>P300's built-in flash. For better lighting, an external flash is a
    >requirement. Even an external shoe-mount flash on a dslr isn't going
    >to illuminate a large dark room.
    >
    >
    >
    >
    >
    >
    >
    >
    >
    >


    --
    Tony Cooper - Orlando, Florida
    tony cooper, Nov 7, 2012
    #3
  4. HerHusband

    David Taylor Guest

    On 07/11/2012 15:20, HerHusband wrote:
    > We have a Nikon P300 that I chose mostly for it's large sensor and low
    > light capabilities. Unfortunately, we have the same issue with it as most
    > cameras in large rooms such as weddings, retirement parties, etc. The
    > natural lighting is inadequate, but the subjects are too far away for the
    > flash to do any good. The pictures nearly always turn out dark and grainy.
    > Any of the "low light" settings are nearly impossible to use handheld
    > without blurring due to the long exposure times.
    >
    > We're just amateurs, and won't be lugging around a big tripod or giant
    > flashes. And, we wouldn't really know how to use all the manual settings on
    > a DSLR camera. We just want a portable camera that can take decent
    > pictures.
    >
    > My Panasonic TM700 camcorder seems to do fine in these kinds of situations,
    > so it seems like there should be a digi-cam that would work too.
    >
    > Any recommendations?
    >
    > Thanks,
    >
    > Anthony


    Many DSLRs have an "auto" setting that might work just fine for you.

    The quick answer is that recent DSLRs such as the Nikon D3200 and
    just-announced D5200 are a lot more sensitive than the P300 and can
    produce good images even at ISO 3200 (smaller-sensor cameras may be OK
    up to ISO 800), so that's a quarter of the light level, or 1/4 of the
    exposure time. For the best low-light pictures, get a wide-aperture
    lens such as the Nikon 35mm f/1.8, which is not expensive, but isn't
    wide-angle either....

    http://www.dpreview.com/reviews/nikon-d3200
    http://www.dpreview.com/lensreviews/nikon_35_1p8g_n15

    Here are some pictures made of the Northern Lights with a Nikon D5000
    and the 35mm f/1.8 hand-held.


    http://www.satsignal.eu/Hols/2010/NorthernNorway/album/slides/2010-02-15-0435-05-a.html

    --
    Cheers,
    David
    Web: http://www.satsignal.eu
    David Taylor, Nov 7, 2012
    #4
  5. On 11/7/2012 11:05 AM, tony cooper wrote:
    > On Wed, 07 Nov 2012 11:04:42 -0500, tony cooper
    > <> wrote:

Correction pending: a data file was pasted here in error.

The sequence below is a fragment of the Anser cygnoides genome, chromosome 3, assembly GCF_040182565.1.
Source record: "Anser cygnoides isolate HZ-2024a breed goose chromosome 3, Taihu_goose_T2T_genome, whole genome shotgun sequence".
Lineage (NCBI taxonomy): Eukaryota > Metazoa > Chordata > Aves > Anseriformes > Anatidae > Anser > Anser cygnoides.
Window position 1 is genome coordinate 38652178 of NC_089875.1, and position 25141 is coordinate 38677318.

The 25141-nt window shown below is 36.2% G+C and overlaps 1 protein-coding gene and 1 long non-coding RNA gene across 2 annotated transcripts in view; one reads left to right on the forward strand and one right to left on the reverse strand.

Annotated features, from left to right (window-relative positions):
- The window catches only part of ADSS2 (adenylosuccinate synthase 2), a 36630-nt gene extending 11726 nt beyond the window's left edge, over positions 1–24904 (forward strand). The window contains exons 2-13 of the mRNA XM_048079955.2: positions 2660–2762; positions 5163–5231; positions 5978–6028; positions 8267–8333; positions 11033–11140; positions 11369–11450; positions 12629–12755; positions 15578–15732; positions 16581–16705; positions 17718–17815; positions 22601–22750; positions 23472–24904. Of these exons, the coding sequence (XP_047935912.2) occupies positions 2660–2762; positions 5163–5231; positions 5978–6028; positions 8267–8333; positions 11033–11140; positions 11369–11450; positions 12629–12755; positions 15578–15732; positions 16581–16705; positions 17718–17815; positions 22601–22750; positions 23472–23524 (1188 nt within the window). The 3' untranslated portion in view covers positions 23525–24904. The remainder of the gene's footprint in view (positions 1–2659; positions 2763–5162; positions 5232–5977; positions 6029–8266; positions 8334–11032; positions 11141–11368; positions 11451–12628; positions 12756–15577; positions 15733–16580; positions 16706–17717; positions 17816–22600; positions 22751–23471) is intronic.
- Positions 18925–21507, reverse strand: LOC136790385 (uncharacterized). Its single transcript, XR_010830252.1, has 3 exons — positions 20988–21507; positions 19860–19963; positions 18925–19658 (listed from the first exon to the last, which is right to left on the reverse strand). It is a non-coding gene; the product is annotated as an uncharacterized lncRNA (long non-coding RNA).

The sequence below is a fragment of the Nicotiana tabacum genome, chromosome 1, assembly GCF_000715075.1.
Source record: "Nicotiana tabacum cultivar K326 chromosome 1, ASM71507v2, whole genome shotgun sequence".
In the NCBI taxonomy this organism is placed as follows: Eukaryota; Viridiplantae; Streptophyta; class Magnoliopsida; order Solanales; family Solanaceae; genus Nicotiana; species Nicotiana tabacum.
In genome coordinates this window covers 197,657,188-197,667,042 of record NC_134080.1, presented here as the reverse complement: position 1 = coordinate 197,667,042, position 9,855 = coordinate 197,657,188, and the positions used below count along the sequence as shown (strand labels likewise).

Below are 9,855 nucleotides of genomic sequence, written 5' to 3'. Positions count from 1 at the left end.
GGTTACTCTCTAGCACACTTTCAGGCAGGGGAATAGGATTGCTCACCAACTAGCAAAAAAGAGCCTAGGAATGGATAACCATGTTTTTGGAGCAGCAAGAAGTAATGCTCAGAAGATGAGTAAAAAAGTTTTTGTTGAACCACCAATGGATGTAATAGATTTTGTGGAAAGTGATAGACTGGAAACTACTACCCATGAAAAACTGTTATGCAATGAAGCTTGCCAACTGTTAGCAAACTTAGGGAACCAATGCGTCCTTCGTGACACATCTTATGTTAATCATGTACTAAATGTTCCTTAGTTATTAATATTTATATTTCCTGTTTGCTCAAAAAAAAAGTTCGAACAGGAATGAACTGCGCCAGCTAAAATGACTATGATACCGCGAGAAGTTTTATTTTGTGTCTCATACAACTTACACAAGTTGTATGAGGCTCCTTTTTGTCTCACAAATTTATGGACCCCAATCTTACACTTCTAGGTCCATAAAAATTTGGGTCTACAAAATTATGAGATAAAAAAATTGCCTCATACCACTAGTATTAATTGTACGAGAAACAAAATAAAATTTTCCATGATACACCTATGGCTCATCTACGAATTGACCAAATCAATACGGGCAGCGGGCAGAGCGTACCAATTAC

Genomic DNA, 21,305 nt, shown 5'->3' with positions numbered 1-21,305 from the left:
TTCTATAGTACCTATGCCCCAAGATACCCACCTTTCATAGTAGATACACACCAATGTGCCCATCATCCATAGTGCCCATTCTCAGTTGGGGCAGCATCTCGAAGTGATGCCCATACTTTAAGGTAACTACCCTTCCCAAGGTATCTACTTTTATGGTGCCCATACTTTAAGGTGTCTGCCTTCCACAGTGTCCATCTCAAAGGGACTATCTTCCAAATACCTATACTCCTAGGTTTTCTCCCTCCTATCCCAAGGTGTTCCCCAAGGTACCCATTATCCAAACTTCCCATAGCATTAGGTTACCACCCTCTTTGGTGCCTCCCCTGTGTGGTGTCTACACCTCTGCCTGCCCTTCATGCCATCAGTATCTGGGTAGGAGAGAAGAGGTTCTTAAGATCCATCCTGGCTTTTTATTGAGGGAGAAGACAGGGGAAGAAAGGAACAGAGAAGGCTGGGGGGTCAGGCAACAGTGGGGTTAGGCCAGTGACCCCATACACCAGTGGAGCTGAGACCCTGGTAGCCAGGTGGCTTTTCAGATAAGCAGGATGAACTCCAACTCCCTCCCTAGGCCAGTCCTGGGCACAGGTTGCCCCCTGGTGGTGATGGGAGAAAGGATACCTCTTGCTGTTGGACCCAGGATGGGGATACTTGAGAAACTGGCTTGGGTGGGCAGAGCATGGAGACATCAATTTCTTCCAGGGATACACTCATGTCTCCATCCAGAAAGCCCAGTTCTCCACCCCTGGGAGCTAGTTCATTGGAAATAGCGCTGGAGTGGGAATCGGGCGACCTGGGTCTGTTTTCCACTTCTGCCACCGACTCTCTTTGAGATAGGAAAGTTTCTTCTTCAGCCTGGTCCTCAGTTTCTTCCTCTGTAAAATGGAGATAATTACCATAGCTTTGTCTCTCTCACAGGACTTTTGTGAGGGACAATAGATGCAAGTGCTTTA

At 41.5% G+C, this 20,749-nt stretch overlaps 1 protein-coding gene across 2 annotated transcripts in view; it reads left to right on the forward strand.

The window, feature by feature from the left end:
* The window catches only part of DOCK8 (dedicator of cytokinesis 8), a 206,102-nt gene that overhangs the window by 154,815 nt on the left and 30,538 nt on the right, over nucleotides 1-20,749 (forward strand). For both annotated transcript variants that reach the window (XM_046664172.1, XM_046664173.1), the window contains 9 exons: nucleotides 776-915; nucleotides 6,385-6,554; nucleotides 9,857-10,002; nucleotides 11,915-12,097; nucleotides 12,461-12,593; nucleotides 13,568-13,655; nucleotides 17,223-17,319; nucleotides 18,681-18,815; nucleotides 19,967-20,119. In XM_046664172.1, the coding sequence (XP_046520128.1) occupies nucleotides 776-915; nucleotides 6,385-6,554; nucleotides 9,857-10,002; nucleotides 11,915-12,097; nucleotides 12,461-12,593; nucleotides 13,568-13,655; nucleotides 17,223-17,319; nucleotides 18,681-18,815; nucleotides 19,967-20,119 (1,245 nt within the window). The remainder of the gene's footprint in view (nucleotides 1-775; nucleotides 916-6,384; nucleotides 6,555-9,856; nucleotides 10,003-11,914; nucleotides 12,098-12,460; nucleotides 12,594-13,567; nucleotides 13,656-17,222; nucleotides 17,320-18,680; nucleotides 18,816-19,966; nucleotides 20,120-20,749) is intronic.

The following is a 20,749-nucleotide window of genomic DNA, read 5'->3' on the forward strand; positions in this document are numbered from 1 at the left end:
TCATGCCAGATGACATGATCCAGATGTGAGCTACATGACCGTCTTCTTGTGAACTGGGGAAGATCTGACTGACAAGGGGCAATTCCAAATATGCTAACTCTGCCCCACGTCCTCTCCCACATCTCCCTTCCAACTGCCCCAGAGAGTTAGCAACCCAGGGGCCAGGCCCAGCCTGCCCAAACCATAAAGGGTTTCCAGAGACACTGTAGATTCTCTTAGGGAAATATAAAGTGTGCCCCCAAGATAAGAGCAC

>
    >> On Wed, 7 Nov 2012 15:20:08 +0000 (UTC), HerHusband
    >> <> wrote:
    >>
    >>> We have a Nikon P300 that I chose mostly for it's large sensor and low
    >>> light capabilities. Unfortunately, we have the same issue with it as most
    >>> cameras in large rooms such as weddings, retirement parties, etc. The
    >>> natural lighting is inadequate, but the subjects are too far away for the
    >>> flash to do any good. The pictures nearly always turn out dark and grainy.
    >>> Any of the "low light" settings are nearly impossible to use handheld
    >>> without blurring due to the long exposure times.
    >>>
    >>> We're just amateurs, and won't be lugging around a big tripod or giant
    >>> flashes. And, we wouldn't really know how to use all the manual settings on
    >>> a DSLR camera. We just want a portable camera that can take decent
    >>> pictures.
    >>>
    >>> My Panasonic TM700 camcorder seems to do fine in these kinds of situations,
    >>> so it seems like there should be a digi-cam that would work too.
    >>>
    >>> Any recommendations?

    >>
    >> My recommendation is to adjust your expectations to what is reasonably
    >> possible with the equipment you are willing to use.
    >>
    >> There's nothing unreasonable about not wanting to lug around bulky
    >> equipment, but it is unreasonable to think that you can accomplish
    >> something that the equipment you are willing to use cannot do. A
    >> different compact camera is not going to provide the flash output that
    >> external slave flash units or external lights on stands will.
    >>
    >> Instead of trying to shoot wide shots in dimly lighted rooms,
    >> concentrate on the close-up shots your camera was designed to take.
    >> Work *with* the camera and learn what it can do.
    >>
    >> Just to correct what appears to be some misunderstanding about dslrs,
    >> all of them have some sort of "auto" setting that doesn't require
    >> knowledge of how to use all those manual settings. There are some
    >> limitations to "auto", but a dasher can be used as a "point and
    >> shoot".

    >
    > Sorry...that should be "but a dslr can be used...".
    >
    >
    >>
    >> The dslr camera's built-in flash is not that much different from your
    >> P300's built-in flash. For better lighting, an external flash is a
    >> requirement. Even an external shoe-mount flash on a dslr isn't going
    >> to illuminate a large dark room.
    >>


    Real estate agents have been using wide angle lenses for years (and also
    removing about half of the furniture to make rooms look even more spacious.)


    --
    Jim Silverton (Potomac, MD)

    Extraneous "not" in Reply To.
    James Silverton, Nov 7, 2012
    #5
  6. HerHusband

    DanP Guest

    On Wednesday, November 7, 2012 3:20:09 PM UTC, HerHusband wrote:
    > We have a Nikon P300 that I chose mostly for it's large sensor and low
    >
    > light capabilities. Unfortunately, we have the same issue with it as most
    >
    > cameras in large rooms such as weddings, retirement parties, etc. The
    >
    > natural lighting is inadequate, but the subjects are too far away for the
    >
    > flash to do any good. The pictures nearly always turn out dark and grainy.
    >
    > Any of the "low light" settings are nearly impossible to use handheld
    >
    > without blurring due to the long exposure times.